Sunday, January 5, 2020

Old Fashioned Sunday Hymn Sing #81

Welcome to the 81st Old Fashioned Sunday Hymn Sing!

I miss the old hymns that I remember from my childhood - there were no drums, no electric guitar and no mind numbing beat. It was just voices and maybe a piano or an organ. The choir led the congregation in singing - and the words of these hymns are poetic. I realize that there is a need for the modern "seeker oriented" worship music - but it is also necessary to have deeper songs (no offense intended to anyone who prefers the newer church songs).

I decided to have an "Old Fashion Sunday Hymn Sing" once a month on this blog.
I personally do NOT have a great singing voice - I used to play the guitar & piano but my voice is NOT an instrument. That's the great thing about this digital hymn sing, you can warble along without being embarrassed or without offending anyone else.

The hymns that we will be studying are taken from an old hymnal from a Baptist church that is no longer in existence - "The North American Hymnal" published in 1956 by "THE ROGER WILLIAMS PRESS"

I will also try to find a version of the featured hymn on "YouTube" to share with you each month.

Today's featured hymn is "Art Thou Weary, Art Thou Troubled" written by St Stephen of Mar Sabas (Greek) translated by John M. Neal (1818-1866) composed by Henry W. Baker (1821-1877).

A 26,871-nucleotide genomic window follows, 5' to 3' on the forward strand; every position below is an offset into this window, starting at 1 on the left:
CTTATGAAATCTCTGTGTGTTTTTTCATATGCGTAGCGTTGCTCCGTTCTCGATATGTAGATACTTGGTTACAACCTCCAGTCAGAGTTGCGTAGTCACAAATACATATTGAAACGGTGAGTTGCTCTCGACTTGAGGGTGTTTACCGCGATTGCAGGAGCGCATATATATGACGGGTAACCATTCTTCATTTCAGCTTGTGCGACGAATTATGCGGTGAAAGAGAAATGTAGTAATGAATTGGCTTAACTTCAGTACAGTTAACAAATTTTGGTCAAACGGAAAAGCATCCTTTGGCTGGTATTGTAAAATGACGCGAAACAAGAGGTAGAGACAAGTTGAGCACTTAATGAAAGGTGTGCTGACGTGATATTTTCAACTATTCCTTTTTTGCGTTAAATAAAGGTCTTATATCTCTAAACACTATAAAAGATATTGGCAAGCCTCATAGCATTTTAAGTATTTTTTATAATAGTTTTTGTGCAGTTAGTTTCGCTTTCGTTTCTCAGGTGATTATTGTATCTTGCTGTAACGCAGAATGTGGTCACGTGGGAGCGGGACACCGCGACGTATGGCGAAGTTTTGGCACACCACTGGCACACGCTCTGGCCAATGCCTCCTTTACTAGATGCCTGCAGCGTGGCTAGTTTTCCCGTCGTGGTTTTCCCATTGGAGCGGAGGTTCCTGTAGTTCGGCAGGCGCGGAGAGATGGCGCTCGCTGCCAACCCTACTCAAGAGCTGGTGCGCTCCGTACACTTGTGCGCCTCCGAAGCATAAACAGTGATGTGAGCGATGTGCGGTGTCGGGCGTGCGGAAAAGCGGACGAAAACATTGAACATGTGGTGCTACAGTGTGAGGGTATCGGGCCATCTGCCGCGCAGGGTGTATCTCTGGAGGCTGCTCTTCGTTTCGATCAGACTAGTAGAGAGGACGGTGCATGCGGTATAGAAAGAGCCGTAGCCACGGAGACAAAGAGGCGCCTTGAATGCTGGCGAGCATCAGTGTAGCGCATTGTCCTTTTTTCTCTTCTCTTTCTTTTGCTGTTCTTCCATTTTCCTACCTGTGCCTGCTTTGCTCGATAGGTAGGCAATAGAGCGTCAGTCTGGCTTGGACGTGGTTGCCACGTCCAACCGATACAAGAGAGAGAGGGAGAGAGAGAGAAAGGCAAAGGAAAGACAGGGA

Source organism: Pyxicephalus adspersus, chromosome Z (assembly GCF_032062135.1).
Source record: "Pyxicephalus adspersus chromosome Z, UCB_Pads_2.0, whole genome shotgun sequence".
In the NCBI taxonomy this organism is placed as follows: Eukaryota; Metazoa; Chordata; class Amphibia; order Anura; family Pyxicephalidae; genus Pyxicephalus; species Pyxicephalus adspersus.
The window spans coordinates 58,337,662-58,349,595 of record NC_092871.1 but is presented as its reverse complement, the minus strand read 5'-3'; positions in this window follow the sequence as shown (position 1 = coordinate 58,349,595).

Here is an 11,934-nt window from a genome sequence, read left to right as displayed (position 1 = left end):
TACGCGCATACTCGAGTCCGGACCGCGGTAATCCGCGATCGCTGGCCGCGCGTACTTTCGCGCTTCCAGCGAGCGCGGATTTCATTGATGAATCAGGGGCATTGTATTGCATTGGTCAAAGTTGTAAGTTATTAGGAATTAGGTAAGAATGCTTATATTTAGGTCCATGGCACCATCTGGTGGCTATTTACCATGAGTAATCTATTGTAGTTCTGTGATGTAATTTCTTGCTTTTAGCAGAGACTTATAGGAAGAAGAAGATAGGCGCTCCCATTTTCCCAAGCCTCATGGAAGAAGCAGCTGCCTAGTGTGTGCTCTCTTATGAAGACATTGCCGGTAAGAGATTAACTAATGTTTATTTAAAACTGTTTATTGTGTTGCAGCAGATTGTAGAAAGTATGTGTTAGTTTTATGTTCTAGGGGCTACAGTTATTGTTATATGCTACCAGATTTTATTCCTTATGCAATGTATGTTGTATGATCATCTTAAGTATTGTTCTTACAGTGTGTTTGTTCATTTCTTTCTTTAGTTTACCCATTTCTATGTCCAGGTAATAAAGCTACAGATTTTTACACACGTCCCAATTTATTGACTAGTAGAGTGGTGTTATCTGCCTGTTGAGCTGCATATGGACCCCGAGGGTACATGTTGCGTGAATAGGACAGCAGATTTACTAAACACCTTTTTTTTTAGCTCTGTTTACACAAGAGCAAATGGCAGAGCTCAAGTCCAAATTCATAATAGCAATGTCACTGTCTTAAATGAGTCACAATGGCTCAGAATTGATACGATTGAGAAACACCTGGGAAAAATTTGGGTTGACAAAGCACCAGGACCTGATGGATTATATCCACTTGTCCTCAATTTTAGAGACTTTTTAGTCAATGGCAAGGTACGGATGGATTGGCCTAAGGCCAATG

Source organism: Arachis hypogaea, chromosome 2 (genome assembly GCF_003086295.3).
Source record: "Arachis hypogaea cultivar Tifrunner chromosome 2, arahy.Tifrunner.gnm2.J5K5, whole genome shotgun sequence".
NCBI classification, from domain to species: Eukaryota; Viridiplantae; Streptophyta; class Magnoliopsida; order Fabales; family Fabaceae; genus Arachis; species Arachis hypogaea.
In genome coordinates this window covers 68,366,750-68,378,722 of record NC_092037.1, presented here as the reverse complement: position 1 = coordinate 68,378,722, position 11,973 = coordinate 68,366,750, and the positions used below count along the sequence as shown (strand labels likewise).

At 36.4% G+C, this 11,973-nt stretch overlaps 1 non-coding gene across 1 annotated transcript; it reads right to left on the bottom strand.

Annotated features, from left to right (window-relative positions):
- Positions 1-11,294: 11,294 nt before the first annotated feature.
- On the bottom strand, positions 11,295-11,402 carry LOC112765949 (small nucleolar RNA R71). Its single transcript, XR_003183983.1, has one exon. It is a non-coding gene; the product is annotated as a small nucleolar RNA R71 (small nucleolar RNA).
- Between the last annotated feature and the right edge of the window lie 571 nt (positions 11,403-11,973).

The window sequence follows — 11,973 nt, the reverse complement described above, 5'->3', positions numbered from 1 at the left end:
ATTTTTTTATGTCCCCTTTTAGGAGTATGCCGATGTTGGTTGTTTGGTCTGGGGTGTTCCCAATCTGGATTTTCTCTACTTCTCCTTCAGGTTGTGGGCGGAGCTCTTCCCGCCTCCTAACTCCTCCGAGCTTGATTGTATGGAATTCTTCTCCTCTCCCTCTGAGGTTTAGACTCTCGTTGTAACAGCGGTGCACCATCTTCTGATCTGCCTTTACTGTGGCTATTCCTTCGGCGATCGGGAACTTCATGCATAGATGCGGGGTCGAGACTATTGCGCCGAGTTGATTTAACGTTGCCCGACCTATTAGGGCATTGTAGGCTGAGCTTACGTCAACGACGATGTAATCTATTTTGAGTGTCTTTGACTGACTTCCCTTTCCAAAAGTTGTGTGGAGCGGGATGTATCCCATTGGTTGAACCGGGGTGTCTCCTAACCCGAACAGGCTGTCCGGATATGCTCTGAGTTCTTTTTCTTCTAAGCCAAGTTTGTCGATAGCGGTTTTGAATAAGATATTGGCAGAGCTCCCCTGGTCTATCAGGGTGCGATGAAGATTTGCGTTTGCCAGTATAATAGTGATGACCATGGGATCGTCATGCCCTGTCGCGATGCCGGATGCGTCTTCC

There was no historical information about St. Stephen of Mar Sabas but I was able to find a little about the translator.  J.M. Neale was of ill health for most of his life, however he was still able to win the Seatonian prize for religious poetry 11 times (Trinity College, Cambridge, England).  

by Angie Ouellette-Tower for photo SundayEncourage1_zpsouohrpkl.jpg
      click HERE to read 
"Encouragement vs Admonishment"

I have included 2 versions of this lovely hymn (below the lyrics).  Enjoy!

Turn with me to number 241 in your hymnals and let's sing:

Art Thou Weary, Art Thou Troubled
written by St Stephen of Mar Sabas (Greek) 
translated by John M. Neale (1818-1866)  
composed by Henry W. Baker (1821-1877)

1. Art thou weary, art thou troubled, Art thou sore distressed?  "Come to me," saith One, "and, coming Be at rest."

2.   Hath He marks to lead me to Him, If He be my Guide?  "In His feet and hands are wound-prints, And His side"

3.   Hath He diadem, as monarch, That His brow adorns?  "Yea, a crown, in very surety, But of thorns."

4.   If I find Him, if I follow, What His guerdon here?  "Many a sorrow, many a labor, Many a tear."

5.   If I still hold closely to Him, What hath He at last?  "Sorrow vanquished, labor ended, Jordan passed."

6.   If I ask Him to receive me, Will He say me nay?  "Not till earth and not till heaven Pass away."

A special thanks to "sanderson1611" for sharing this with us!


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